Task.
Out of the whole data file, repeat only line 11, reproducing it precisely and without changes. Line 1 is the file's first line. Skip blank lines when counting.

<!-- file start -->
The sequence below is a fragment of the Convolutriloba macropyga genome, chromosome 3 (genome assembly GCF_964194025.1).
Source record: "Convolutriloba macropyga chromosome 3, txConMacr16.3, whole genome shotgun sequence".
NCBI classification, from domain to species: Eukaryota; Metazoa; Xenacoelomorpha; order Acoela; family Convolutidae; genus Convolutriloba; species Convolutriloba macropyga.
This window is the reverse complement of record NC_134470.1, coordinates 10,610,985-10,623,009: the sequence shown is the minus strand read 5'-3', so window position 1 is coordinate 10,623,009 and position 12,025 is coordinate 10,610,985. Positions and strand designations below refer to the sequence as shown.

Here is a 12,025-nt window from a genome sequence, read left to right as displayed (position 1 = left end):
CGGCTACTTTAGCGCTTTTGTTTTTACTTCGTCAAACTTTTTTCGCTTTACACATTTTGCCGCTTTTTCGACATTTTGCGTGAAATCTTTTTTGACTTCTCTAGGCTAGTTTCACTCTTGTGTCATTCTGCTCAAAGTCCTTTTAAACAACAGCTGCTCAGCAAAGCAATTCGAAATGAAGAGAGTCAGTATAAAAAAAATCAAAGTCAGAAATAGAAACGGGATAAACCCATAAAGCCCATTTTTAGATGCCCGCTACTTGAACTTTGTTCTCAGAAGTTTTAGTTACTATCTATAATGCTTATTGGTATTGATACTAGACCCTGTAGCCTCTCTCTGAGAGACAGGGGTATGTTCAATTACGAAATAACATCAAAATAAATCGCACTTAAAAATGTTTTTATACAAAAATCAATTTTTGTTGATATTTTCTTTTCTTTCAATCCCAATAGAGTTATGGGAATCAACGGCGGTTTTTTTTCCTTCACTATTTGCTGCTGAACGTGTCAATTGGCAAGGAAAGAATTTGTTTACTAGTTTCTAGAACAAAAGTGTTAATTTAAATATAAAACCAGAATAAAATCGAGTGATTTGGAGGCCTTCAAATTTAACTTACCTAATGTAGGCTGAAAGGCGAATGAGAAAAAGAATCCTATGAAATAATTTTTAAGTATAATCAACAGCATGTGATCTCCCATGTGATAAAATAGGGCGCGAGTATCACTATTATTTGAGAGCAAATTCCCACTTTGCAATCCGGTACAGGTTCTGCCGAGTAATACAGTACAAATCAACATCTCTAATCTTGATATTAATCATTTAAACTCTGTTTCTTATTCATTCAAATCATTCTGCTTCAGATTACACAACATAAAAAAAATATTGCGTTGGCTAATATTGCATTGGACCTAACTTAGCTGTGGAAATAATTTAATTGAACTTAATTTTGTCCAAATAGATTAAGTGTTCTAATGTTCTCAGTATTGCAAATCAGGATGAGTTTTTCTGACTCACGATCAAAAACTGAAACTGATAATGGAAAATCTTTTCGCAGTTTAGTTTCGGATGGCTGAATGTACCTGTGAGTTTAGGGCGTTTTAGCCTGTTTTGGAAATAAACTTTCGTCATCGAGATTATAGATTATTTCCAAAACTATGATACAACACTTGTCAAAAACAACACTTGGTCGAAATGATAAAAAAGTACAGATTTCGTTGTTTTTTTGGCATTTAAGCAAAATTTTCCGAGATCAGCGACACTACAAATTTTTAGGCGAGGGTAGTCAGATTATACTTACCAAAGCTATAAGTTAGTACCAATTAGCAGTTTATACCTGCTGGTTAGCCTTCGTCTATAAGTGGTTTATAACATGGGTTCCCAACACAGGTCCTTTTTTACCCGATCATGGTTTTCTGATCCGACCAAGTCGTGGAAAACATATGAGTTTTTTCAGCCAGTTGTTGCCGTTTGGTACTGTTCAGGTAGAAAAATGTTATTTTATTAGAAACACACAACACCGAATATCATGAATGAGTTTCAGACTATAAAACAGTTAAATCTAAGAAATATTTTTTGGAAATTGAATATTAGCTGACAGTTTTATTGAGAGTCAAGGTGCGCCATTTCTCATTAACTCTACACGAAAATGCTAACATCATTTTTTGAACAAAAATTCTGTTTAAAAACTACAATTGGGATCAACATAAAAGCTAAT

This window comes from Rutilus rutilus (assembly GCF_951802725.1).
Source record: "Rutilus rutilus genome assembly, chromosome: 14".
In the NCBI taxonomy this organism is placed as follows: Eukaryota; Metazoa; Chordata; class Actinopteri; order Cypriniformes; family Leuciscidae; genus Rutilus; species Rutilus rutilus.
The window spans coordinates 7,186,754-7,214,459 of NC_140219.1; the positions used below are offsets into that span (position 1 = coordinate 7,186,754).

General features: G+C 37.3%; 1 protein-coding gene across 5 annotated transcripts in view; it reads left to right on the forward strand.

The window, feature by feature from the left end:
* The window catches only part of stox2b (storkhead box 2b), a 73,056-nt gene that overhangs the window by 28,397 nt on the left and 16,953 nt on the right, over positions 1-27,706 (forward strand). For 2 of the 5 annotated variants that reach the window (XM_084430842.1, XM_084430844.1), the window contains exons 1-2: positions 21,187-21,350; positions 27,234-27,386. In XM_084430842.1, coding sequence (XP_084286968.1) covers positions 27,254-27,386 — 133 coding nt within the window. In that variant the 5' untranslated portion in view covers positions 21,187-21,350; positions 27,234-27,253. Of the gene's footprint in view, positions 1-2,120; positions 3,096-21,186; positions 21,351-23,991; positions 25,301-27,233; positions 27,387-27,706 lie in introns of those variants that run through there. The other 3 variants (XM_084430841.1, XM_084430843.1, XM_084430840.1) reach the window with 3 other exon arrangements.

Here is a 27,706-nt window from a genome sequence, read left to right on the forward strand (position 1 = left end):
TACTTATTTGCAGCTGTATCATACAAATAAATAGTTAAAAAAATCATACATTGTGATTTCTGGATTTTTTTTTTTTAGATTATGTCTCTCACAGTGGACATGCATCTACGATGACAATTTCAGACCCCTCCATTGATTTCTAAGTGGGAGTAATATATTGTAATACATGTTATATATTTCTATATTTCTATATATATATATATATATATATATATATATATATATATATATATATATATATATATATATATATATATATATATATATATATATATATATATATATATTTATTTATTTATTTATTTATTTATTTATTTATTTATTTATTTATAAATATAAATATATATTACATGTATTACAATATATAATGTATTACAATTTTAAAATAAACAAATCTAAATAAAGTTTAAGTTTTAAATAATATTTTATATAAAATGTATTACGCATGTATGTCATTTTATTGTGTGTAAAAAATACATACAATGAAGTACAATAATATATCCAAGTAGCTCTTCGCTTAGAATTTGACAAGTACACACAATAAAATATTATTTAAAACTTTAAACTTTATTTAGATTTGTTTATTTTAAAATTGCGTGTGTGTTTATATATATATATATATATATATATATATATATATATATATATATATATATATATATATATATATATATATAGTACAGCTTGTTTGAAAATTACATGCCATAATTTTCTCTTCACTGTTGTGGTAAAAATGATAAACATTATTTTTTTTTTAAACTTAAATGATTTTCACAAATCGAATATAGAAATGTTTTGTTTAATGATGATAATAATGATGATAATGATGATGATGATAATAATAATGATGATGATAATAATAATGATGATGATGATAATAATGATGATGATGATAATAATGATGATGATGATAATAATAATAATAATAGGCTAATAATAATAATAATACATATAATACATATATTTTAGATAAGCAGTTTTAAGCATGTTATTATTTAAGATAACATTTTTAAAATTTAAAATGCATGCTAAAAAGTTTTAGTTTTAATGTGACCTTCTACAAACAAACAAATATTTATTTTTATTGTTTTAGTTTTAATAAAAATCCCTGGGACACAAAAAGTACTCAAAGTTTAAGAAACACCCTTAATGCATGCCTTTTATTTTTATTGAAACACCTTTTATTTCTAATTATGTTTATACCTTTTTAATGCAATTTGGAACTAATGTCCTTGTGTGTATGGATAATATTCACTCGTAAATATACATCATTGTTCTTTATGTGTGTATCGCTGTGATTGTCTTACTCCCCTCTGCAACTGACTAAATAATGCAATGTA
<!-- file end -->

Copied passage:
General features: G+C 37.3%; 1 protein-coding gene across 5 annotated transcripts in view; it reads left to right on the forward strand.